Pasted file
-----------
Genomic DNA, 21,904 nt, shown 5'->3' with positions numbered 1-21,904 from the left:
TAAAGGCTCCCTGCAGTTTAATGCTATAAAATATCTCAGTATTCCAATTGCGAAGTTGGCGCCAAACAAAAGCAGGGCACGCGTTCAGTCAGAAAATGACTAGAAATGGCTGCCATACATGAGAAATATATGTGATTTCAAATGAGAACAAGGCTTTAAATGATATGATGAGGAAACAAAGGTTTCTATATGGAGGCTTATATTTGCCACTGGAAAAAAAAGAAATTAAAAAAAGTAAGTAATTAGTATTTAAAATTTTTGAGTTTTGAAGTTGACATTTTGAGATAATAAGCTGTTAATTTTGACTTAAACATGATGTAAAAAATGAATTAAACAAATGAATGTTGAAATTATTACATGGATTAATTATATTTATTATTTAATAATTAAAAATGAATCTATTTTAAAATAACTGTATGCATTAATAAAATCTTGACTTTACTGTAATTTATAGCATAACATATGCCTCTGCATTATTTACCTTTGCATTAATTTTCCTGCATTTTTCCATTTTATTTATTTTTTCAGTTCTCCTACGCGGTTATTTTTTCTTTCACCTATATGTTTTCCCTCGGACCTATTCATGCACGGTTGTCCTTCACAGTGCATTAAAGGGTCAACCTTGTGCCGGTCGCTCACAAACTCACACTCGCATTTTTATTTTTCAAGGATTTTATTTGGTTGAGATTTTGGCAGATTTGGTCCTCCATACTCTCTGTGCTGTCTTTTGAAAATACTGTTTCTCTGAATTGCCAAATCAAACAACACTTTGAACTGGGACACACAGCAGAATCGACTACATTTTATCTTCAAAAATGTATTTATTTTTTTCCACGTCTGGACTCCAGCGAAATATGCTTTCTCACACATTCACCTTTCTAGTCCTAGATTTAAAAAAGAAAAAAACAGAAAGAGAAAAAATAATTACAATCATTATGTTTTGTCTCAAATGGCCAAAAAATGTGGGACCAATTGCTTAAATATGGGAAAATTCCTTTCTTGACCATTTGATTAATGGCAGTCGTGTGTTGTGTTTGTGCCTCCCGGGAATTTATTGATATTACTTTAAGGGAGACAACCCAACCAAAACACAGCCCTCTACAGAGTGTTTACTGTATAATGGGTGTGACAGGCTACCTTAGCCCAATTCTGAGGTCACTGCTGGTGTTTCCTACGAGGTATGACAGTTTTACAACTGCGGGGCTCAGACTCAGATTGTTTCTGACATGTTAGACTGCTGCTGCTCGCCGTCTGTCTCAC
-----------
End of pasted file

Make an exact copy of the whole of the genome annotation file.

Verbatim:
Genomic DNA, 21,904 nt, shown 5'->3' with positions numbered 1-21,904 from the left:
TAAAGGCTCCCTGCAGTTTAATGCTATAAAATATCTCAGTATTCCAATTGCGAAGTTGGCGCCAAACAAAAGCAGGGCACGCGTTCAGTCAGAAAATGACTAGAAATGGCTGCCATACATGAGAAATATATGTGATTTCAAATGAGAACAAGGCTTTAAATGATATGATGAGGAAACAAAGGTTTCTATATGGAGGCTTATATTTGCCACTGGAAAAAAAAGAAATTAAAAAAAGTAAGTAATTAGTATTTAAAATTTTTGAGTTTTGAAGTTGACATTTTGAGATAATAAGCTGTTAATTTTGACTTAAACATGATGTAAAAAATGAATTAAACAAATGAATGTTGAAATTATTACATGGATTAATTATATTTATTATTTAATAATTAAAAATGAATCTATTTTAAAATAACTGTATGCATTAATAAAATCTTGACTTTACTGTAATTTATAGCATAACATATGCCTCTGCATTATTTACCTTTGCATTAATTTTCCTGCATTTTTCCATTTTATTTATTTTTTCAGTTCTCCTACGCGGTTATTTTTTCTTTCACCTATATGTTTTCCCTCGGACCTATTCATGCACGGTTGTCCTTCACAGTGCATTAAAGGGTCAACCTTGTGCCGGTCGCTCACAAACTCACACTCGCATTTTTATTTTTCAAGGATTTTATTTGGTTGAGATTTTGGCAGATTTGGTCCTCCATACTCTCTGTGCTGTCTTTTGAAAATACTGTTTCTCTGAATTGCCAAATCAAACAACACTTTGAACTGGGACACACAGCAGAATCGACTACATTTTATCTTCAAAAATGTATTTATTTTTTTCCACGTCTGGACTCCAGCGAAATATGCTTTCTCACACATTCACCTTTCTAGTCCTAGATTTAAAAAAGAAAAAAACAGAAAGAGAAAAAATAATTACAATCATTATGTTTTGTCTCAAATGGCCAAAAAATGTGGGACCAATTGCTTAAATATGGGAAAATTCCTTTCTTGACCATTTGATTAATGGCAGTCGTGTGTTGTGTTTGTGCCTCCCGGGAATTTATTGATATTACTTTAAGGGAGACAACCCAACCAAAACACAGCCCTCTACAGAGTGTTTACTGTATAATGGGTGTGACAGGCTACCTTAGCCCAATTCTGAGGTCACTGCTGGTGTTTCCTACGAGGTATGACAGTTTTACAACTGCGGGGCTCAGACTCAGATTGTTTCTGACATGTTAGACTGCTGCTGCTCGCCGTCTGTCTCAC